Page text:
#2. Shoddy, unreliable Internet service.
While there are several ways to get the Internet off the grid, none of them work that well. We’re constantly working on improving our connection out here, and it is slowly but surely getting better – more on that later – but these past couple months it’s been terrible. Sometimes it’s as bad as dial up if not worse, which is a nightmare for two people who make their living online – we build websites, write articles, produce videos, etc…
#3. Planning projects around the weather.
We’re in the midst of our monsoon season right now, so the weather is unpredictable. There are several projects we want to work on inside of our house, but that would mean moving everything outside, which could easily result in many of our things being ruined by rain, wind, or even sunlight/heat – the Sun is intense right now. We’ve already lost a tent and a few pieces of furniture due to this.
Unfortunately, there’s just not much we can do about it. We just have to wait until monsoon season ends and the weather cools down a bit.
Flies are hands down the most irritating pest we’ve had to deal with. They’re constantly buzzing around us during the day and it’s nerve-racking. Apart from keeping our house and yard as clean as possible, and setting some traps, there’s nothing else we can do right now to get rid of them. Don’t be surprised when we literally invent a fly-killing machine that runs on a solar panel or something like that, because it’s basically gotten to that point.
#5. Not always having full power.
Our fridge is the only appliance that we run all the time. That’s not to say there aren’t times that we can literally power all of our appliances and electronics simultaneously, but there are plenty of times that we have to choose between devices. Sometimes we might have plans to make a video for our Youtube channel, but we have to wait a day or two because we don’t have enough power to run the iMac for hours on end. Running out of power is not a huge problem or even very stressful, though, because when it does happen, all we have to do is wait for the Sun to come up.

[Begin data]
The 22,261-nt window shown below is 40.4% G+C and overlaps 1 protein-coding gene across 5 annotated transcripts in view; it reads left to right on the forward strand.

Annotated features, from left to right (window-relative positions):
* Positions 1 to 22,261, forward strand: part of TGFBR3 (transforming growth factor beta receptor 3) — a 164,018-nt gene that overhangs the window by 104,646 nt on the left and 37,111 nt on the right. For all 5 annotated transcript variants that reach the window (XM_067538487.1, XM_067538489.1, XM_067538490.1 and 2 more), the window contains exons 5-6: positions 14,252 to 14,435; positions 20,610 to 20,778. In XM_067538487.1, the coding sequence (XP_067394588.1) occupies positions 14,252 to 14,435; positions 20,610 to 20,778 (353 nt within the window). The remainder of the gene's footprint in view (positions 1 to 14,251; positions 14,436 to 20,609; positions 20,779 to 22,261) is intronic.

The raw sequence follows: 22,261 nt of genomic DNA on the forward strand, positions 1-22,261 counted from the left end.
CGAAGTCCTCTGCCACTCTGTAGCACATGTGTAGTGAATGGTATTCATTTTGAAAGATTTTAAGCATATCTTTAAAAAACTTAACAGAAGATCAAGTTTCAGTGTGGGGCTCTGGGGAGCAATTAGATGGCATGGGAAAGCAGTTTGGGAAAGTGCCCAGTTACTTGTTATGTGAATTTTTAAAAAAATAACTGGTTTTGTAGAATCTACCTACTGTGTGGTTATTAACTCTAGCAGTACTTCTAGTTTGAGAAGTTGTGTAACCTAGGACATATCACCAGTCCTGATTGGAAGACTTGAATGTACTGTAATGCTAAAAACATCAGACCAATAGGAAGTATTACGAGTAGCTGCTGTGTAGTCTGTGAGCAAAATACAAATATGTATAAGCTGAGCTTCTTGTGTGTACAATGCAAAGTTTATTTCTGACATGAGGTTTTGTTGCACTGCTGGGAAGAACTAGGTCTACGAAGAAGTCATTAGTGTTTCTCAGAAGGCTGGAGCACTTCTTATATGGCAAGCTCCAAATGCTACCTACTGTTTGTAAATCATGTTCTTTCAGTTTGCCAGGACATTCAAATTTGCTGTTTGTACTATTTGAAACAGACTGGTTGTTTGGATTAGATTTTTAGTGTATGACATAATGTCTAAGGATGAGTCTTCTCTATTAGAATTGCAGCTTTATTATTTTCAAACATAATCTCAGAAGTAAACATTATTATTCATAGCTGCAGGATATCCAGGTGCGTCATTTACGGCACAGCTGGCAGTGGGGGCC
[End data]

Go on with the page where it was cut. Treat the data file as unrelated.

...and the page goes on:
Over the next couple months we’ll be expanding our solar system to eliminate this problem. All we really need is a couple extra panels.
What do we like the most about living off-grid?
The freedom! Hands down, no contest, there is nothing better than the personal freedom we have now. We have complete control over the way we live out here and it’s great! That one thing alone makes all of it worth it; however, we probably will write an entire article or make a video about all the perks, because there are plenty to discuss.
Do we have any regrets?
No. We’re having the time of our lives! We don’t regret our decision to do this at all. That being said, if we did it all over again, we probably would’ve have brought some more supplies to get started, and we probably would’ve moved here a little bit sooner so we could have collected more rainwater.
Here are some photos of our current setup. Nothing sophisticated or glamorous, but it works.